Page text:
On the other hand, information on drug preventive treatments was obtained from Farmasalud. This database collects information on drugs dispensed by pharmacies in prescriptions issued via the Aragon Health System, but does not record drugs obtained without a prescription, or prescriptions from private healthcare providers or hospitals. Prescription data is collected using ATC codes (Anatomical Therapeutic Chemical Classification System, as defined by the World Health Organization)[15]. The ATC codes included were: A10 (antidiabetics), C02, C03, C07, C08, C09 (drugs with antihypertensive effect), and C10 (lipid-lowering drugs). These data on drug prescribing were combined with anonymized data collected from the AWHS cohort. The criteria to consider a patient as treated was the existence of at least one drug prescription for HT, dyslipidaemia or DM during the year analysed (2010 or 2014).


Descriptive analyses were conducted to know sociodemographic, working, lifestyles, clinical and treatment characteristics. Results were stratified by year of analysis and statistical tests were applied to explore time differences.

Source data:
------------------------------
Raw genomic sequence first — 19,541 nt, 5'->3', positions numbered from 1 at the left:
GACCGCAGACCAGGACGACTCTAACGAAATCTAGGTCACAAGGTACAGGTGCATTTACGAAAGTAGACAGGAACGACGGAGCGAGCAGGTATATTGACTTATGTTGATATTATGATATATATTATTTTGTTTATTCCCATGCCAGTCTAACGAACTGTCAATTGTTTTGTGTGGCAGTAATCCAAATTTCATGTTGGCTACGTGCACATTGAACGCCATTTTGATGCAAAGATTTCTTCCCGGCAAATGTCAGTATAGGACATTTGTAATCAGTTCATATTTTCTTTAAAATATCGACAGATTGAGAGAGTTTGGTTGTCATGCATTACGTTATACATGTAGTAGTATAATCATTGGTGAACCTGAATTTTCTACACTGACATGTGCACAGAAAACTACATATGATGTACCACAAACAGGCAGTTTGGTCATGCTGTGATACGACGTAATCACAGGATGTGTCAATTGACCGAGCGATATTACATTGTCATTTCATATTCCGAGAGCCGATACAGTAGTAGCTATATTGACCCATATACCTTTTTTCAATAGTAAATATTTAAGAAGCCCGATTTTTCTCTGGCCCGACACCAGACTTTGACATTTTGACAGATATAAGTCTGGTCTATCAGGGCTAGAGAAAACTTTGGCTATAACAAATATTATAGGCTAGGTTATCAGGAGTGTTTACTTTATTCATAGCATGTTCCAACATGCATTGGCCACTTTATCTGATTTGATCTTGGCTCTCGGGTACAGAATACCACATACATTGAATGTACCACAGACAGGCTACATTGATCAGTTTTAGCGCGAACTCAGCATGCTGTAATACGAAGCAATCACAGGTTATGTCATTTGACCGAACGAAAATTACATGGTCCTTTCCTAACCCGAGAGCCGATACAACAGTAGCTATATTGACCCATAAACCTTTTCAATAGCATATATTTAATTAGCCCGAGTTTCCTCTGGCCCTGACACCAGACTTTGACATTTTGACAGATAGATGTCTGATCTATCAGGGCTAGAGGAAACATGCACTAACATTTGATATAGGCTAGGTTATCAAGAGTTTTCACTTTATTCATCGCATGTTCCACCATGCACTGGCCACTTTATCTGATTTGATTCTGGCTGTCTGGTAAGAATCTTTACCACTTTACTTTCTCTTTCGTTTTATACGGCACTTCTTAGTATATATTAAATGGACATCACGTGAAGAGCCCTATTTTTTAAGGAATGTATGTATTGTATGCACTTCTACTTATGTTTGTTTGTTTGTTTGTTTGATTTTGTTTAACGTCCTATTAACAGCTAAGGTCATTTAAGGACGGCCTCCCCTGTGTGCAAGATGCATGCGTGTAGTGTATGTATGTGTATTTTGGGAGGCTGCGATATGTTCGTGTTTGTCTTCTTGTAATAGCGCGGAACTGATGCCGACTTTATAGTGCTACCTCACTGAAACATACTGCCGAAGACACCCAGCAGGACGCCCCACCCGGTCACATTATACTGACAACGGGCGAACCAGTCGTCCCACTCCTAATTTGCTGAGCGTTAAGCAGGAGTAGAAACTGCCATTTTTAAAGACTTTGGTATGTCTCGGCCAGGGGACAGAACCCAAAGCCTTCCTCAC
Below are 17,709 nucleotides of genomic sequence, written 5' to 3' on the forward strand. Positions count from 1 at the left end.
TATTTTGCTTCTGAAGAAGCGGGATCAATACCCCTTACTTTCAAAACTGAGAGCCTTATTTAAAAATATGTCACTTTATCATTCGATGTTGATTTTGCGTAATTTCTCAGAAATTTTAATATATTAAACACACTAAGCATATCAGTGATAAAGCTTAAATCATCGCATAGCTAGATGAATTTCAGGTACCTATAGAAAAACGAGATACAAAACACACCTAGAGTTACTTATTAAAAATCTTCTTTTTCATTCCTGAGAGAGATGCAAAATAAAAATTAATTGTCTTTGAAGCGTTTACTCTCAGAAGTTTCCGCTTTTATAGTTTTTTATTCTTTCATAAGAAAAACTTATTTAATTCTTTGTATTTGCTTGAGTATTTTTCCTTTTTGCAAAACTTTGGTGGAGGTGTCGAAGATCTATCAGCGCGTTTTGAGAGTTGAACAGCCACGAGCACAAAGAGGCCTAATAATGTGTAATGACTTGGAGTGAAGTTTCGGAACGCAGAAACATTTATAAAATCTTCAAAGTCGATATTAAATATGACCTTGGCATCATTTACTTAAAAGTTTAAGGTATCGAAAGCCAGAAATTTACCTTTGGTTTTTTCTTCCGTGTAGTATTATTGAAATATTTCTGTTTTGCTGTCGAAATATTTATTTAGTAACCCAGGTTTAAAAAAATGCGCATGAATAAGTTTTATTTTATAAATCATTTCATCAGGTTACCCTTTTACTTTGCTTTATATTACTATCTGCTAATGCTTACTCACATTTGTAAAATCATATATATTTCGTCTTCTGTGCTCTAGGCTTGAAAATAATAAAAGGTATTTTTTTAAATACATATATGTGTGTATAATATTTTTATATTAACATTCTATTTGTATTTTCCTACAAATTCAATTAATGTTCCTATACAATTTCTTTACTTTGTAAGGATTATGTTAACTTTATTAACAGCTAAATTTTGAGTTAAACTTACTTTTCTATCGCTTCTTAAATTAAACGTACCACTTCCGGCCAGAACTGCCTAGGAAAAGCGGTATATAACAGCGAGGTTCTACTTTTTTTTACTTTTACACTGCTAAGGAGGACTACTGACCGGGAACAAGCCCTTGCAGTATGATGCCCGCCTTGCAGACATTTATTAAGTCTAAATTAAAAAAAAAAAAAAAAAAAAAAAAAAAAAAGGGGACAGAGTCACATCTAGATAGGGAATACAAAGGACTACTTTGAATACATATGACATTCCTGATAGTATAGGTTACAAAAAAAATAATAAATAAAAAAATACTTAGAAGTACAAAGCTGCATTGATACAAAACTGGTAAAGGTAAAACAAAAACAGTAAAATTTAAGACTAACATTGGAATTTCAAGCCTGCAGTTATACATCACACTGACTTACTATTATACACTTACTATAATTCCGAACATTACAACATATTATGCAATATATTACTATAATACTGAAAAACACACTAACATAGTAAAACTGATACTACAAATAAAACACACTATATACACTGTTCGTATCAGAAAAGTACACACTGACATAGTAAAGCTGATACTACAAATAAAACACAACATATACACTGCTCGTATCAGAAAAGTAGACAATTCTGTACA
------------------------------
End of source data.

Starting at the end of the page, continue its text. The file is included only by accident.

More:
Secondly, CV risk factors prevalence (HT, DM and dyslipidaemia) was obtained for the studied cohort. Workers were considered as having a risk factor if they fulfil the 6th European Guideline criteria [16] or if they had a preventive drug treatment (self-reported or registered in Farmasalud database). Thus, HT criteria were Systolic Blood Pressure ≥140 mmHg or Diastolic Blood Pressure ≥90 mmHg or existence of HT preventive drug treatment. Workers were classified as diabetic if HbA1c was ≥6.5% or Fasting Plasma Glucose≥126 mg/dL, or when at least one drug treatment for DM was observed. Finally, dyslipidemia was diagnosed when total cholesterol ≥190 mg/dL or low-density lipoprotein cholesterol ≥115 mg/dL or drug treatment for dyslipidemia existed (when workers had been diagnosed of DM, this values decreased to total cholesterol ≥175 mg/dL or low-density lipoprotein cholesterol ≥100 mg/dL) low-density lipoprotein cholesterol was calculated using Friedewald´s estimation[17]. For each major risk factor, assessment of treatment goals achievement was considered, according to 6th European Guideline. Chi square tests were conducted to calculate prevalence differences between 2010 and 2014.